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AMYLOID PET HAS GREATER CLINICAL IMPACT THAN FDG PET IN THE DIFFERENTIAL DIAGNOSIS OF AD AND FTD

      Background: Differentiating AD (Alzheimer's disease) and FTD (frontotemporal dementia) is a promising application of amyloid imaging. We prospectively assessed the clinical impact of florbetapir PET in this scenario, and compared to FDG PET, the current standard.
      Methods: Patients with suspected AD (N=24) or FTD (N=13) were assessed by behavioral neurology fellows and attending physicians at an academic dementia center (10 by fellows, 2 by attendings, 25 by both). Mean age was 63.6±7.6 and MMSE was 21.3±6.6. All patients underwent florbetapir PET and 35/37 underwent FDG PET. Scans were visually interpreted blinded to clinical information. Written reports of scan reads were released to clinicians sequentially using a balanced design (50% florbetapir results disclosed first, balanced between fellows and attendings). Clinicians independently rated their top clinical diagnosis, diagnostic confidence and management plan prior to PET and following disclosure of each scan result.
      Results: Florbetapir PET was positive in 63% of patients with suspected AD and negative in 85% of FTD patients. FDG visual reads agreed with the clinical diagnosis in 73% of AD and 69% of FTD patients. Florbetapir and FDG PET agreed in 86% of patients (κ=0.72). There was no relationship between the order in which scans were disclosed and concordance with pre-PET diagnosis (p>0.54). Fellows changed their primary clinical diagnosis in 15% of cases after florbetapir results were disclosed and 0% after FDG results disclosure (p<0.001). Attending physician diagnoses changed in 11% of patients following florbetapir results and 4% after FDG results (p=0.08). Clinicians reported high diagnostic confidence in 37% of patients pre-PET, 45% post-FDG PET and 71% post-florbetapir PET (p=0.004 vs. FDG). Changes in management were more frequent after florbetapir (32%) than FDG results disclosure (12%), but this was not significant (p=0.67). Changes in management included starting or stopping AD medications, referring patients to clinical trials or further clinical work-up. Clinicians reported that amyloid results were more helpful than FDG results in guiding clinical management in 76% of cases.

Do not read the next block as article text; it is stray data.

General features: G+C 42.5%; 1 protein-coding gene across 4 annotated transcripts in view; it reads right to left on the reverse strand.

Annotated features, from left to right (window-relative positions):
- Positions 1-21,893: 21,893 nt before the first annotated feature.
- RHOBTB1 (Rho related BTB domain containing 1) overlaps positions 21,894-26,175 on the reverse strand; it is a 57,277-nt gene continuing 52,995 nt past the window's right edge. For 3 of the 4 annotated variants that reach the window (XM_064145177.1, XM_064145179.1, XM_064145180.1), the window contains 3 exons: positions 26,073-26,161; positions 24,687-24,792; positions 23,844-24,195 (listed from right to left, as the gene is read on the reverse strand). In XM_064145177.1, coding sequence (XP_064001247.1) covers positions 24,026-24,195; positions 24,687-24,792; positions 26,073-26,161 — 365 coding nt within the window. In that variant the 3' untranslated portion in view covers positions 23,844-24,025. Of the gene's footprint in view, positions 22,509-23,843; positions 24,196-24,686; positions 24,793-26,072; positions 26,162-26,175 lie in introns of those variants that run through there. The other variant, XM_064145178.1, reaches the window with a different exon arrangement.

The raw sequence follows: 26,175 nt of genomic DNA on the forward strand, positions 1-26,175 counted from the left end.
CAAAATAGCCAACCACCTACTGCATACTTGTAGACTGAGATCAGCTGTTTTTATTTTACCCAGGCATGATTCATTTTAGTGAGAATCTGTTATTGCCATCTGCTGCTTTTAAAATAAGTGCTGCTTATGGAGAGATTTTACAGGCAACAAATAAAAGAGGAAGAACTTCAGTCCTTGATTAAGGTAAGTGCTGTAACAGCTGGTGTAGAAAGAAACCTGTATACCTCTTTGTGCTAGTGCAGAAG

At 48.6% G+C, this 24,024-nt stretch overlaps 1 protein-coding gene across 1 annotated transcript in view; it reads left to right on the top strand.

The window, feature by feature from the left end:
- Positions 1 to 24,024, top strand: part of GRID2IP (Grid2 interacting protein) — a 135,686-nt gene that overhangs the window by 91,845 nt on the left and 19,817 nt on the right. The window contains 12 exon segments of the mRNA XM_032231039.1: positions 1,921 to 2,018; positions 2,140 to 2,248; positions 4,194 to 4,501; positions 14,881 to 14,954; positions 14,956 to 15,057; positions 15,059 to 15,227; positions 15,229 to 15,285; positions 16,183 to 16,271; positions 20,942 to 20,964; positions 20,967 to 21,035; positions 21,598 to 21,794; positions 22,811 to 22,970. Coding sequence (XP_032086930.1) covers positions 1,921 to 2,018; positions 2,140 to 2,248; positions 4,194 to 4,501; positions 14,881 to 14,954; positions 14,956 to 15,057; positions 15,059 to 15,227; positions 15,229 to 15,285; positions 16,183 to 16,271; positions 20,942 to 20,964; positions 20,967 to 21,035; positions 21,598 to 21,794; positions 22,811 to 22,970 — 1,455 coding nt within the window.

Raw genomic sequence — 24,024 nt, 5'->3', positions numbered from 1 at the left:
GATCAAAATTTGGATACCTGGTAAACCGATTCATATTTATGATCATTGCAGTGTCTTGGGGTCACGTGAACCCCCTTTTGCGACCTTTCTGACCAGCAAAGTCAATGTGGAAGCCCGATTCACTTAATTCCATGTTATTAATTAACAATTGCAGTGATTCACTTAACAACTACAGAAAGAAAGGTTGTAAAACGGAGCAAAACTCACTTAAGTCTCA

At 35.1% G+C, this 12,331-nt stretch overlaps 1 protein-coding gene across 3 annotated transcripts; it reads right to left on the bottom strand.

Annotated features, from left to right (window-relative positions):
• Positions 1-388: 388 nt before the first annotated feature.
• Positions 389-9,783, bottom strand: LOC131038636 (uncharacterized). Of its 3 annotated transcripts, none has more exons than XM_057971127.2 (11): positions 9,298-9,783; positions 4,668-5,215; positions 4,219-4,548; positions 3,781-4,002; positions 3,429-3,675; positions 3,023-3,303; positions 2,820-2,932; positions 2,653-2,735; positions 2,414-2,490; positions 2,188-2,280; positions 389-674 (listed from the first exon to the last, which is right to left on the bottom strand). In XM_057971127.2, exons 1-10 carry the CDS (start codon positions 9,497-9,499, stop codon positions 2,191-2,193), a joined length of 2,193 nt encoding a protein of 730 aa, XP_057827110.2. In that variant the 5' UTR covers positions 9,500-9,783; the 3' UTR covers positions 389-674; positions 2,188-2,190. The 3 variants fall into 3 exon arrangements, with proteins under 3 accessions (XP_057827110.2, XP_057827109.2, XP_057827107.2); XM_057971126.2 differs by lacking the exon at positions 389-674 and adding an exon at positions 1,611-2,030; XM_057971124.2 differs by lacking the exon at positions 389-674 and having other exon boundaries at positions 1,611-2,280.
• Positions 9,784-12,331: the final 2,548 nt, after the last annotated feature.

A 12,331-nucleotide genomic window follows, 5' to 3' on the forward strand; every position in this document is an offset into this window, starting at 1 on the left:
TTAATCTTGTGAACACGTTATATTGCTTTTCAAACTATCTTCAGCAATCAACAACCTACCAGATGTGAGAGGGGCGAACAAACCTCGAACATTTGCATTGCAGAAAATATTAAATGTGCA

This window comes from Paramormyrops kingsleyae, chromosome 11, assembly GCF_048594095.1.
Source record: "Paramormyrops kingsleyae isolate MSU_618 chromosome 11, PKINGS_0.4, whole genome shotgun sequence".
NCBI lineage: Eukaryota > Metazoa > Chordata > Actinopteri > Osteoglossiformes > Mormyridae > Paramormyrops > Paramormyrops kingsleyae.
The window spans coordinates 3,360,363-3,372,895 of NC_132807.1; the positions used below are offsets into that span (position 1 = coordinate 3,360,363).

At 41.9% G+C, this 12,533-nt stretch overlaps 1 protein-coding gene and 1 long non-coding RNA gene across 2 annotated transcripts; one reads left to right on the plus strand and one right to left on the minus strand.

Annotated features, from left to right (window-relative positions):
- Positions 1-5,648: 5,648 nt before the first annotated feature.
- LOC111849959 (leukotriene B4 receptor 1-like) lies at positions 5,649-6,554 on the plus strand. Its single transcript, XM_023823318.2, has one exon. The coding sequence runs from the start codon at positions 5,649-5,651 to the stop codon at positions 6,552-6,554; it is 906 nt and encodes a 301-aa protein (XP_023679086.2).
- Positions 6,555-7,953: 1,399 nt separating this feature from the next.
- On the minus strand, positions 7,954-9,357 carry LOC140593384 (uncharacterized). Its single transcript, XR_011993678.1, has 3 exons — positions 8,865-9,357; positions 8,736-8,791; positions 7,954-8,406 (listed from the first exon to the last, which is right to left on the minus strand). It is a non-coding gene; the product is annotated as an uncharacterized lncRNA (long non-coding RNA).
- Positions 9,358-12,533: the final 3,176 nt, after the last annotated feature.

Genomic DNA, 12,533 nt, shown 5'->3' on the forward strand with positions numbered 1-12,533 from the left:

Conclusions: Amyloid PET had greater clinical impact than FDG PET and should be considered the PET scan of choice for the discrimination of AD and FTD.